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Maple Syrup Could Cure Alzheimer's Disease

A recent study claims maple syrup shows promise in fighting Alzheimer’s, according to a release from Maple Products from Quebec.

The study was released as part of a two-day symposium at the annual meeting of the American Chemical Society.

A group of international scientists shared promising results of 24 studies exploring the beneficial effects of natural products on the prevention of neurodegenerative diseases, particularly Alzheimer’s disease. For the first time at this symposium, real maple syrup was included among the healthful, functional foods that show promise in protecting brain cells against the kind of damage found in Alzheimer’s disease.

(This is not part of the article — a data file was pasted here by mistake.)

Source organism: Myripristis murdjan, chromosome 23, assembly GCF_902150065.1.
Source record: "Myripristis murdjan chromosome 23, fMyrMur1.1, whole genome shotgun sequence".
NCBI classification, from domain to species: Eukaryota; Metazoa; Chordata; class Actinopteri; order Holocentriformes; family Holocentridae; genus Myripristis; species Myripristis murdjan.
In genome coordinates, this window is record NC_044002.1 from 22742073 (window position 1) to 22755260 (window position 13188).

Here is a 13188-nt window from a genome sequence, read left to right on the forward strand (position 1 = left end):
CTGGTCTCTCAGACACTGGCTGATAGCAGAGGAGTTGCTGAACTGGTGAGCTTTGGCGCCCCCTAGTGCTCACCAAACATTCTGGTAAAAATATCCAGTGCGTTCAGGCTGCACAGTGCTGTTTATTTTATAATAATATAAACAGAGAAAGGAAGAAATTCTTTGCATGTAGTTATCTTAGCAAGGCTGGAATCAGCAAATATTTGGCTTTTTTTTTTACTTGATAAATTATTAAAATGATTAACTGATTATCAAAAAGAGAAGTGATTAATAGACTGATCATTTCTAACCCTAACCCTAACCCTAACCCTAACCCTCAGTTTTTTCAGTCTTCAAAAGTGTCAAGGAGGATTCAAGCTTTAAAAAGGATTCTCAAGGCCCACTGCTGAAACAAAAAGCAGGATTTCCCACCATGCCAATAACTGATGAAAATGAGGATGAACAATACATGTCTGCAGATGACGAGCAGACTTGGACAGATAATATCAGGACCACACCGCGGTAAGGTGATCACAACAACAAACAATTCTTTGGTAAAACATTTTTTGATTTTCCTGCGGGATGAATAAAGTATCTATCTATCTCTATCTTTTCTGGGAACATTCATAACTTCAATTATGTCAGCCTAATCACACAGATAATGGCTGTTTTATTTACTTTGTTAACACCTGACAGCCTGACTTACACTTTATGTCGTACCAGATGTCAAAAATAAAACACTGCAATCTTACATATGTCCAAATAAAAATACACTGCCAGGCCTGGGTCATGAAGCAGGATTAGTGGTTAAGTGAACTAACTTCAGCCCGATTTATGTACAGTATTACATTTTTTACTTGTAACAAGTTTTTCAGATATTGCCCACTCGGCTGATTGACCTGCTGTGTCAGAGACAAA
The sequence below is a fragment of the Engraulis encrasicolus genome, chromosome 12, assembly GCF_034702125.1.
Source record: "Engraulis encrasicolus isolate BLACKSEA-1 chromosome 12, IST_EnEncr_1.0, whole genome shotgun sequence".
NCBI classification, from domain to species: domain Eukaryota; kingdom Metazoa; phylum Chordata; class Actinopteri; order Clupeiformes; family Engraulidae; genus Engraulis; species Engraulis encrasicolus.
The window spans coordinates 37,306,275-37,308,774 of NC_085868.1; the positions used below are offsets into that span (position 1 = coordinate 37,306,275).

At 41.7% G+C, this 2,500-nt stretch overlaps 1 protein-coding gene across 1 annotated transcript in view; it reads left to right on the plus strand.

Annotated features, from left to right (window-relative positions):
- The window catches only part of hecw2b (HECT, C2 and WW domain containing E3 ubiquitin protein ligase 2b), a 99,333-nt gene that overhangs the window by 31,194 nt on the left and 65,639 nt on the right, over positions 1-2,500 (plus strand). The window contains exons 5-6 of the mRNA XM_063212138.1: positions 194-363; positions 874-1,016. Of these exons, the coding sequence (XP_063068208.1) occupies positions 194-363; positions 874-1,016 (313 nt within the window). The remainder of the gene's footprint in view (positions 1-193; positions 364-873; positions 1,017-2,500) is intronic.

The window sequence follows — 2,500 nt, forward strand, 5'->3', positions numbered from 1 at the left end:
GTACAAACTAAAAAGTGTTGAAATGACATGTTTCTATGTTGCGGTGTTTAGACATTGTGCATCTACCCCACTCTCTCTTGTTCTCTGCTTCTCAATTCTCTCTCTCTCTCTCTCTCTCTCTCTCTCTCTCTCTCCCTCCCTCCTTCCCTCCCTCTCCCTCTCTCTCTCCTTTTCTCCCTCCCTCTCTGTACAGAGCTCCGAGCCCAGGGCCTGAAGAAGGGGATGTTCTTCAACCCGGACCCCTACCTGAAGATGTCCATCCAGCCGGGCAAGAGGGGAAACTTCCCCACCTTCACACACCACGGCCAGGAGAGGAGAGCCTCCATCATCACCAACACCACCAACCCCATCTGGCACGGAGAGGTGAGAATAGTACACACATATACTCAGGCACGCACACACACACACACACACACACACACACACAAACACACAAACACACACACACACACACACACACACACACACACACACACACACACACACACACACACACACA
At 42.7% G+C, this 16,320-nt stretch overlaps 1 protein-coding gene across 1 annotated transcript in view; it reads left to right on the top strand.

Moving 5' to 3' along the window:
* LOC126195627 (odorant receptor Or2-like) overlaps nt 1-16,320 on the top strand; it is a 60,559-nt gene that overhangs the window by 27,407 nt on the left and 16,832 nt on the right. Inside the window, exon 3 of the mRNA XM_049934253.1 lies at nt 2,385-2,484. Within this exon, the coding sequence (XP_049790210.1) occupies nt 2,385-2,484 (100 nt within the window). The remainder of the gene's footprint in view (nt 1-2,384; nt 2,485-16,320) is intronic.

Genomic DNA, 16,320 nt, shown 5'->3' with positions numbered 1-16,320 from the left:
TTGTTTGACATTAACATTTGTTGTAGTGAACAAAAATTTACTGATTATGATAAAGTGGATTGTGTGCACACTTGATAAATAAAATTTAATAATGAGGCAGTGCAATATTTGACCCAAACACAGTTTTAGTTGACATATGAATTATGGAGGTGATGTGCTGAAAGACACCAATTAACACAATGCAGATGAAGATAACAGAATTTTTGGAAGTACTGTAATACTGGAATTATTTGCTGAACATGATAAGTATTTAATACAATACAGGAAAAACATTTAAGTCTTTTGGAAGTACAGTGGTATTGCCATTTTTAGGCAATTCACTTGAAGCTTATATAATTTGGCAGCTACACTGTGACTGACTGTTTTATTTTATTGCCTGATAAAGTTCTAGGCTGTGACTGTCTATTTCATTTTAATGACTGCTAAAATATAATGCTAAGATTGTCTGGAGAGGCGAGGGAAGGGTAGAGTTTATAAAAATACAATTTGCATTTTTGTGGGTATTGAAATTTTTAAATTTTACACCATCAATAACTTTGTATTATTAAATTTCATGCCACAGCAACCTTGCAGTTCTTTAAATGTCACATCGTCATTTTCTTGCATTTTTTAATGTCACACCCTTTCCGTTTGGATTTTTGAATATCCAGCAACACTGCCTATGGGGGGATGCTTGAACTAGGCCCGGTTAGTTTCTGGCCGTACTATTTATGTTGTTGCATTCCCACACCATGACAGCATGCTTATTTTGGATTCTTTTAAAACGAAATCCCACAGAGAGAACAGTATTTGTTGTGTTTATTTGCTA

Maple syrup may help prevent the misfolding and clumping of two types of proteins found in brain cells – beta amyloid and tau peptide. When cellular proteins fold improperly and clump together, they accumulate and form the plaque that is involved in the pathogenesis of Alzheimer's and other brain diseases.

 “Natural food products such as green tea, red wine, berries, curcumin and pomegranates continue to be studied for their potential benefits in combatting Alzheimer’s disease. And now, in preliminary laboratory-based Alzheimer’s disease studies, phenolic-enriched extracts of maple syrup from Canada showed neuroprotective effects, similar to resveratrol, a compound found in red wine,” said Dr. Seeram. “However, further animal and eventually human studies would be required to confirm these initial findings.”

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